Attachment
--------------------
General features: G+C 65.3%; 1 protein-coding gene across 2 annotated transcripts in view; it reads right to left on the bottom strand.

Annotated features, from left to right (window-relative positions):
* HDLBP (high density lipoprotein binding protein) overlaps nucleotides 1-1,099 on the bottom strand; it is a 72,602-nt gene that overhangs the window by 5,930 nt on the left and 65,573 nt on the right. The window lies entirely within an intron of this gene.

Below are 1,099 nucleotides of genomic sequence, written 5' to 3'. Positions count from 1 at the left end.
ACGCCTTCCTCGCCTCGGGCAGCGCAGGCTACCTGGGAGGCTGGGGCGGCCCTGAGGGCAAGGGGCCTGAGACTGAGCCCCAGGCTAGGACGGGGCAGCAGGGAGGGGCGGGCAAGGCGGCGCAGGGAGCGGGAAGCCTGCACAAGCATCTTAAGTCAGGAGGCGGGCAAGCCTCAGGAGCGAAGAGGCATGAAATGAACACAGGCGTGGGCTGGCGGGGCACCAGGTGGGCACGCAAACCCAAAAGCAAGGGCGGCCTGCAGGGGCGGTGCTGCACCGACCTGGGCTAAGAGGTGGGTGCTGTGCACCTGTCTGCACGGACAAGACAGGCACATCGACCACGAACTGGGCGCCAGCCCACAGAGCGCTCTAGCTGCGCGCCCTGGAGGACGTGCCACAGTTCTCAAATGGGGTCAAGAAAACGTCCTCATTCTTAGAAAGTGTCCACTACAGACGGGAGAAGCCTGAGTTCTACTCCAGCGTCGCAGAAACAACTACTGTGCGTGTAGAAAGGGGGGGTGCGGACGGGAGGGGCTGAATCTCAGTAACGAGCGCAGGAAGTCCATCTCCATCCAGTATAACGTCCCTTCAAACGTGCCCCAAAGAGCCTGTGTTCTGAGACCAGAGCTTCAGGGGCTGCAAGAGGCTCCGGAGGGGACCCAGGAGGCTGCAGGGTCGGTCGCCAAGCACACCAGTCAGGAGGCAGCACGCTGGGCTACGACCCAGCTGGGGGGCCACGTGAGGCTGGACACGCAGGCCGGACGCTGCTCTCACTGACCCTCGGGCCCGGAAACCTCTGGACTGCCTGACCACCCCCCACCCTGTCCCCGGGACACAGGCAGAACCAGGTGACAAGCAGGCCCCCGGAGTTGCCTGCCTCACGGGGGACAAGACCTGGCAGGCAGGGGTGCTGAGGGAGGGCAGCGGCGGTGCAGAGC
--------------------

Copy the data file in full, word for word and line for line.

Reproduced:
General features: G+C 65.3%; 1 protein-coding gene across 2 annotated transcripts in view; it reads right to left on the bottom strand.

Annotated features, from left to right (window-relative positions):
* HDLBP (high density lipoprotein binding protein) overlaps nucleotides 1-1,099 on the bottom strand; it is a 72,602-nt gene that overhangs the window by 5,930 nt on the left and 65,573 nt on the right. The window lies entirely within an intron of this gene.

Below are 1,099 nucleotides of genomic sequence, written 5' to 3'. Positions count from 1 at the left end.
ACGCCTTCCTCGCCTCGGGCAGCGCAGGCTACCTGGGAGGCTGGGGCGGCCCTGAGGGCAAGGGGCCTGAGACTGAGCCCCAGGCTAGGACGGGGCAGCAGGGAGGGGCGGGCAAGGCGGCGCAGGGAGCGGGAAGCCTGCACAAGCATCTTAAGTCAGGAGGCGGGCAAGCCTCAGGAGCGAAGAGGCATGAAATGAACACAGGCGTGGGCTGGCGGGGCACCAGGTGGGCACGCAAACCCAAAAGCAAGGGCGGCCTGCAGGGGCGGTGCTGCACCGACCTGGGCTAAGAGGTGGGTGCTGTGCACCTGTCTGCACGGACAAGACAGGCACATCGACCACGAACTGGGCGCCAGCCCACAGAGCGCTCTAGCTGCGCGCCCTGGAGGACGTGCCACAGTTCTCAAATGGGGTCAAGAAAACGTCCTCATTCTTAGAAAGTGTCCACTACAGACGGGAGAAGCCTGAGTTCTACTCCAGCGTCGCAGAAACAACTACTGTGCGTGTAGAAAGGGGGGGTGCGGACGGGAGGGGCTGAATCTCAGTAACGAGCGCAGGAAGTCCATCTCCATCCAGTATAACGTCCCTTCAAACGTGCCCCAAAGAGCCTGTGTTCTGAGACCAGAGCTTCAGGGGCTGCAAGAGGCTCCGGAGGGGACCCAGGAGGCTGCAGGGTCGGTCGCCAAGCACACCAGTCAGGAGGCAGCACGCTGGGCTACGACCCAGCTGGGGGGCCACGTGAGGCTGGACACGCAGGCCGGACGCTGCTCTCACTGACCCTCGGGCCCGGAAACCTCTGGACTGCCTGACCACCCCCCACCCTGTCCCCGGGACACAGGCAGAACCAGGTGACAAGCAGGCCCCCGGAGTTGCCTGCCTCACGGGGGACAAGACCTGGCAGGCAGGGGTGCTGAGGGAGGGCAGCGGCGGTGCAGAGC